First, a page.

By Quasha Ross
In any corner of social media, you will most likely come across the phrase, “high-value man.” When discussing relationships, specifically when discussing what women deserve, this phrase is thrown around quite a bit. Women are being told that they don’t deserve a “high-value man” and that to be in the running for one, we must look, dress, behave, and play the part. Here’s why I’m over the “high-value man” rhetoric: the phrase alone is deceptive.
First, let me say that I know some women feel differently about this matter. Personally, I believe there is a significant difference between a “high-value man” and a high-earning man. I think it’s essential to explicitly state this because, as women and men, obtaining actual value in any relationship requires much more than money.
The way “high-value man” is portrayed throughout social media is that such a man is simply high earning. Let’s be honest; some of these high-making men are only familiar with a dollar value. So how are these same high-making men suppose to know how to add actual value to a woman’s life? We see it all the time, especially in the entertainment industry. These high-earning men cheat, abuse, misuse, and break down women, but they have money, so it’s ok. I’m not saying all high-earning men are like this, but we need to admit that many of them are this way.
To avoid being a victim of the problematic rhetoric taking place today and internalizing the fallacy that high value equals high earning, we must first understand what high value means to us.
I thought long and hard about this because I was genuinely bothered at how men of invisible caliber and credentials have embarrassed women publicly and deemed them unworthy of these “high-value men.” I thought about how it’s possible to encounter a high-value man who also does well financially. I also looked deep into what “value” is. Value is defined as a person’s principles or standards of behavior. It is also the worth or usefulness of something.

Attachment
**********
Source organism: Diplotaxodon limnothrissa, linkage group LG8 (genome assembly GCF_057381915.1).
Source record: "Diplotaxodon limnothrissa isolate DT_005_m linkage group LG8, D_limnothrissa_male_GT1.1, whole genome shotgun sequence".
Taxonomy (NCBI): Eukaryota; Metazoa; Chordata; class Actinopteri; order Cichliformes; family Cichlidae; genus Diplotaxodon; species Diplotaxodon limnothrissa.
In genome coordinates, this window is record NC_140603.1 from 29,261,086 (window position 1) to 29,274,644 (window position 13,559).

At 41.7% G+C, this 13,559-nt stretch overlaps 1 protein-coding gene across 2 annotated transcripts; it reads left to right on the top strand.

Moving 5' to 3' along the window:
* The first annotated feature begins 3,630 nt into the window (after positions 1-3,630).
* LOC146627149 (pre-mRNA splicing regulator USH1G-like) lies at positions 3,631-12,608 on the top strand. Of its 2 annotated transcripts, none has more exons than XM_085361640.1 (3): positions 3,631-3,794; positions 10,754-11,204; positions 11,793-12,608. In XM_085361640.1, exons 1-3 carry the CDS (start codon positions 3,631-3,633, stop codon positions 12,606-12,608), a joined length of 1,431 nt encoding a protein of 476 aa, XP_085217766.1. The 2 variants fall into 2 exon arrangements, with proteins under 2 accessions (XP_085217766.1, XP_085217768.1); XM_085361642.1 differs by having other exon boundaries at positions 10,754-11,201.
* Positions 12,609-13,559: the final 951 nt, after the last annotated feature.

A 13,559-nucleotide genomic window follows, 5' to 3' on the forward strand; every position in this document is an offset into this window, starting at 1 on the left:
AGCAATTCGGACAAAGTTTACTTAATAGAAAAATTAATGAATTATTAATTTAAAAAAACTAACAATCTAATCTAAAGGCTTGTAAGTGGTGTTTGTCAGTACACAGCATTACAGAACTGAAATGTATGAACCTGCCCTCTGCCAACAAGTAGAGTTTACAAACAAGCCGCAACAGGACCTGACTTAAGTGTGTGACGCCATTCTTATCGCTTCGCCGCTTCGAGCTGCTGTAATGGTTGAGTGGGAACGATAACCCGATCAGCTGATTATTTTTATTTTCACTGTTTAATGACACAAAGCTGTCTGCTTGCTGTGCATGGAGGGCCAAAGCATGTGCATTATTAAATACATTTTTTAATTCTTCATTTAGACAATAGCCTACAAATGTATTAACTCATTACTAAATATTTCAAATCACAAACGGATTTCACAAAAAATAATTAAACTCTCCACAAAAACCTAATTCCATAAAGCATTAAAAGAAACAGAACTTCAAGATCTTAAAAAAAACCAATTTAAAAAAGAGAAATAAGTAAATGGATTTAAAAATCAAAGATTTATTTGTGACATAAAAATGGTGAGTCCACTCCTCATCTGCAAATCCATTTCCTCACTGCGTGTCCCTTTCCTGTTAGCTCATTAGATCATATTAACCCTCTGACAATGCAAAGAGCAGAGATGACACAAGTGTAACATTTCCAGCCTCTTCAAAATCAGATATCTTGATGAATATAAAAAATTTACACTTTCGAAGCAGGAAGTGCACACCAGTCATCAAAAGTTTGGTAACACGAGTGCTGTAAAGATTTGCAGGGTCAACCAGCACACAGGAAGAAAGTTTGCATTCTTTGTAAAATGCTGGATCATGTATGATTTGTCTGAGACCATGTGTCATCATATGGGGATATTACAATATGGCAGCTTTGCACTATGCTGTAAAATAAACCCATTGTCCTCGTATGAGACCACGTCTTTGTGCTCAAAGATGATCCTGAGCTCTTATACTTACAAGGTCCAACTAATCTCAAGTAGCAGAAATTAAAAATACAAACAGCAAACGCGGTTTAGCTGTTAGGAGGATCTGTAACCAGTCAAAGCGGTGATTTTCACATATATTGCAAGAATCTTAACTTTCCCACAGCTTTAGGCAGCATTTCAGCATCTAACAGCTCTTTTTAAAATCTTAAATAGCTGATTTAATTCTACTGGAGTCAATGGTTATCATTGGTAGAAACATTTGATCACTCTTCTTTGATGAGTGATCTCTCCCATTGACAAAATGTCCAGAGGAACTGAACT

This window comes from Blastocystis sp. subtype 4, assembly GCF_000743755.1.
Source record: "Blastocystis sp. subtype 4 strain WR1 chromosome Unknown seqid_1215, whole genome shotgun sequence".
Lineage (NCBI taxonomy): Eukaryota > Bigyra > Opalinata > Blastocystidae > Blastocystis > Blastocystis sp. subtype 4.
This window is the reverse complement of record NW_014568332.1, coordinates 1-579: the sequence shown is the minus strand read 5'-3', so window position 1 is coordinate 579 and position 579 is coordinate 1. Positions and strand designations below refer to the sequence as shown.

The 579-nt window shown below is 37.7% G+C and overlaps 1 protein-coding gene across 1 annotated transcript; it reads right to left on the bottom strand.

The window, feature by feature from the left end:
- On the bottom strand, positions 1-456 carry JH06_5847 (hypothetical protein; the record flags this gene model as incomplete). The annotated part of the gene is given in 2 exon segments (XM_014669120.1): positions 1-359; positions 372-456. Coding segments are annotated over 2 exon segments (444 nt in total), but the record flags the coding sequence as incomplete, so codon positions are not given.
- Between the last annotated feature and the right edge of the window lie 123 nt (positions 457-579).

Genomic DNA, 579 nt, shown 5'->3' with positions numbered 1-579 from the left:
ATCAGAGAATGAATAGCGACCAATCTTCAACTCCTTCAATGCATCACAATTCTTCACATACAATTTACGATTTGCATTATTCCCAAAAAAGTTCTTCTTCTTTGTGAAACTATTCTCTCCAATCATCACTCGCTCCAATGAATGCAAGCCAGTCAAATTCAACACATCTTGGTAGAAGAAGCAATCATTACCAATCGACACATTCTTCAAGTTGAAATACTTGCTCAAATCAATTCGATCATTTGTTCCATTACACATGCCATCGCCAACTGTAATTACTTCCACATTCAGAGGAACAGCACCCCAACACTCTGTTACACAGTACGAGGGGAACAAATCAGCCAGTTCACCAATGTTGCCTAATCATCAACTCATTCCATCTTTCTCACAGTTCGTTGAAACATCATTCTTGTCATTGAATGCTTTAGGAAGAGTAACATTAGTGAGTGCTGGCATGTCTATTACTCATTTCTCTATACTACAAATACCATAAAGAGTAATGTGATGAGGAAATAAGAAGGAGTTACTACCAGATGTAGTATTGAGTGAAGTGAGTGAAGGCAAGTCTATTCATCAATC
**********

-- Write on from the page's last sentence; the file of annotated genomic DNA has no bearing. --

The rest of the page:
Suppose we are discussing high-value men because we sincerely want men and women to thrive in relationships with one another. In that case, we must understand that it takes more than high earnings to develop and sustain fruitful unions.
To me, a high-value man is not full of self-righteousness and pride. He listens when others speak. He does not inflict abuse with fits of rage, manipulation, or degradation. He acknowledges his shortcomings and strives to be better for himself. He does not build himself upon the backs of women who are eager for monetary gain or on the backs of genuinely seeking love. He does not betray infidelity solely because he has options. There are many qualities of a high-value individual, and those qualities are not merely founded on the individual’s aesthetics.
I’m tired of hearing about “high-value men” because the phrase is being misrepresented. Let’s boast about the faithful men, the men who are still in the home with their families, the men who still respect women, and the men who check men that disrespect women. But unfortunately, these are the men that are referred to as “simps.” Isn’t that crazy? Men are called simps for respecting and uplifting women, especially black women.
Whether a man is CEO of a company or just making ends meet, his value rests in his personal morals and values. A Birkin bag shouldn’t be the standard to make us women settle for less. We deserve true value, which is something money can’t buy.
Quasha Ross is a contributing writer for the Pedestal Project, LLC. She’s a creative writer who believes writing is a true art form. Find Quasha on Instagram @quashaross_